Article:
New York Dolls – Antiques Roadshow

Every month we look at an Album that we love and value it out of a possible £10. This month Dan Stagger chose the New York Dolls debut album and this is why;

Rock and Roll kicked off youth culture and it runs like a thread through popular music. Originating in the blues played by musicians such as T-Bone Walker the music evolved into Rhythm and Blues with players such as Jolly Roll Morton and Fats Domino evolving through Chuck Berry and Carl Perkins into the Rock and Roll of Jimmy Preston, Ike Turner, Sun records, Elvis Presley, Little Richard and Jerry Lee Lewis.  Initially the UK imitated but in the 60’s it picked the thread up with the blues influenced bands that led the British invasion, The Rolling Stones, The Who and Cream. Meanwhile in the states Garage bands such as the MC5 and The Stooges developed a more aggressive, raw form of Rock and Roll.

 

The 70’s in the UK kicked of the with a new form of rock and roll that married rock with an androgynous ‘glitter’ aesthetic first witnessed on Top of the Pops when Marc Bolan and T- Rex played ‘Hot Love’.

 

So what has all of this got to do with the New York Dolls? The Dolls took the Rock and Roll swagger and licks of the Rolling Stones and the British invasion bands, played it like the Stooges, raw and aggressive and looked Glam with platforms and big hair, creating something new and exciting, the next step in the development of Rock and Roll and the precursor to Punk and Hard Rock bands like Kiss. They were like the Velvet Underground one of those bands who at the time hardly sold any records but who have been hugely influential.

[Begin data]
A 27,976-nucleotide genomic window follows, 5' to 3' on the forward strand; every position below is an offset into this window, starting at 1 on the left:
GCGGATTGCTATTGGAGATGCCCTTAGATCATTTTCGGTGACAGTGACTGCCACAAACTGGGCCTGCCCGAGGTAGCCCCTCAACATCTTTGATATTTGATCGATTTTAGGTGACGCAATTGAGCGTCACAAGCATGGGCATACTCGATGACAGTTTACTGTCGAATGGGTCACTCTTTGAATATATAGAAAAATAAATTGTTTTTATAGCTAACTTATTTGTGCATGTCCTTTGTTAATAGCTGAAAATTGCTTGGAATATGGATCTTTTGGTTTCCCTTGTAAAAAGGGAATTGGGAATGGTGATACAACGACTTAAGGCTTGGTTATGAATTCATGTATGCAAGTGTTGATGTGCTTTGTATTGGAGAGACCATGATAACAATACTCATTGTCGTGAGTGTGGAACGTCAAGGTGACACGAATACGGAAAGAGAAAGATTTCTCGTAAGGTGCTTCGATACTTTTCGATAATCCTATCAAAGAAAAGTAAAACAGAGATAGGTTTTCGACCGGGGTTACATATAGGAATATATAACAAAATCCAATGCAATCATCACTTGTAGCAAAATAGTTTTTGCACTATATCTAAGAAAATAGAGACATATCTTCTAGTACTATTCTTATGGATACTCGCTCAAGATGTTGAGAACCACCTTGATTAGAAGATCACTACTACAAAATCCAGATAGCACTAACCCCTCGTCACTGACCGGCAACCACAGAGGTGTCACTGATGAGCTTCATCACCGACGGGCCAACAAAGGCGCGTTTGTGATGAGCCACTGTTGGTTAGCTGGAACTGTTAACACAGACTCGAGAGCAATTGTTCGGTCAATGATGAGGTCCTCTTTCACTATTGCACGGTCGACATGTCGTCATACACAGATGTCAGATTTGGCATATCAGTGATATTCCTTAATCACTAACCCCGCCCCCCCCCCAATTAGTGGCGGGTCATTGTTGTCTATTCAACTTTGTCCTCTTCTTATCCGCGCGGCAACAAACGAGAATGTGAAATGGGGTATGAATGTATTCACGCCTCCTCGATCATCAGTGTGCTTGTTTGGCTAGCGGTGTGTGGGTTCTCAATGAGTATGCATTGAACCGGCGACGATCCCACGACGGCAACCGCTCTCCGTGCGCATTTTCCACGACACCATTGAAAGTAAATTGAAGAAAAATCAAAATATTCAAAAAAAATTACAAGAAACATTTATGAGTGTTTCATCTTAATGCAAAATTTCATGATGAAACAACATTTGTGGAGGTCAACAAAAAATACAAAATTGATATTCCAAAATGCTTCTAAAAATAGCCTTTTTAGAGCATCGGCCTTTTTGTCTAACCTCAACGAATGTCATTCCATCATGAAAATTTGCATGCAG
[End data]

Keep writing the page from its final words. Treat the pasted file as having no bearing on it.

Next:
Although a pivotal band in the development of Rock and Roll their 1973 debut album doesn’t capture the true spirit of the Dolls for that you need to see some live footage, but it is still full of raw sex, sleaze and aggression all perfectly encapsulated in the opening track ‘personality crisis’, it is one of those albums that you going back too.

 

The original line up of the dolls went on to release a second album ‘to much to soon’ another great album, but it was not long after, that drugs and personal differences began to tear the band apart. Having been influenced by the British Invasion bands and British Glam Rock they gave something back, the last few weeks of their existence saw them being managed by Malcolm Mclaren  who would go back to London to form ‘The Sex Pistols’ who’s sound and look were heavily influenced by The Dolls. Thunders and Nolan even ended up supporting The Pistols as the ‘The Heartbreakers’.

 

The New York Dolls pretty much kick started the CBGB scene which spawned The Ramones, Blondie, Television, Richard Hell & The Voidoids, Talking Heads, they influenced British punk bands such as The Pistols, they were key to the development of hard rock bands such as Kiss and Aerosmith  as well as numerous terrible ‘hair metal’ bands of the 80’s. The UK fan club was run by one Stephen Patrick Morrisey and Michael Stipe was a huge fan. That’s why this is such an important album.

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